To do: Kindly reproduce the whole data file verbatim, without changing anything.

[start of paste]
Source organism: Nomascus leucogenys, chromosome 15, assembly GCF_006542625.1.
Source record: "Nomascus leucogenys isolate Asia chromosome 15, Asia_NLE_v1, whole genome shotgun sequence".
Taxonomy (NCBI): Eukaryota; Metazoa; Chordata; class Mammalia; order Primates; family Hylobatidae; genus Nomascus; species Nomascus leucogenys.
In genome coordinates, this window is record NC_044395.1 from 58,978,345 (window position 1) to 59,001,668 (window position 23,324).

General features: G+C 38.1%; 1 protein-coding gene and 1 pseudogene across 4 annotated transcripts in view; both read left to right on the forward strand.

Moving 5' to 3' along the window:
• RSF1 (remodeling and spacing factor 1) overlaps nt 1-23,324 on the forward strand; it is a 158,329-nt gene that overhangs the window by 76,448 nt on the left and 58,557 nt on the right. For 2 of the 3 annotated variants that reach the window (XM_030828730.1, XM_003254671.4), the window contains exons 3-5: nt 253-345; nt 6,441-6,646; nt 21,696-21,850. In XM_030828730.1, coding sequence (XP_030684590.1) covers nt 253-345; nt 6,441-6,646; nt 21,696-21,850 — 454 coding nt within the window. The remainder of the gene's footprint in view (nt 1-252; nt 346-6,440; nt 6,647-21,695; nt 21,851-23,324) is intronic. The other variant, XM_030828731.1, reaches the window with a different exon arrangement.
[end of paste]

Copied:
Source organism: Nomascus leucogenys, chromosome 15, assembly GCF_006542625.1.
Source record: "Nomascus leucogenys isolate Asia chromosome 15, Asia_NLE_v1, whole genome shotgun sequence".
Taxonomy (NCBI): Eukaryota; Metazoa; Chordata; class Mammalia; order Primates; family Hylobatidae; genus Nomascus; species Nomascus leucogenys.
In genome coordinates, this window is record NC_044395.1 from 58,978,345 (window position 1) to 59,001,668 (window position 23,324).

General features: G+C 38.1%; 1 protein-coding gene and 1 pseudogene across 4 annotated transcripts in view; both read left to right on the forward strand.

Moving 5' to 3' along the window:
• RSF1 (remodeling and spacing factor 1) overlaps nt 1-23,324 on the forward strand; it is a 158,329-nt gene that overhangs the window by 76,448 nt on the left and 58,557 nt on the right. For 2 of the 3 annotated variants that reach the window (XM_030828730.1, XM_003254671.4), the window contains exons 3-5: nt 253-345; nt 6,441-6,646; nt 21,696-21,850. In XM_030828730.1, coding sequence (XP_030684590.1) covers nt 253-345; nt 6,441-6,646; nt 21,696-21,850 — 454 coding nt within the window. The remainder of the gene's footprint in view (nt 1-252; nt 346-6,440; nt 6,647-21,695; nt 21,851-23,324) is intronic. The other variant, XM_030828731.1, reaches the window with a different exon arrangement.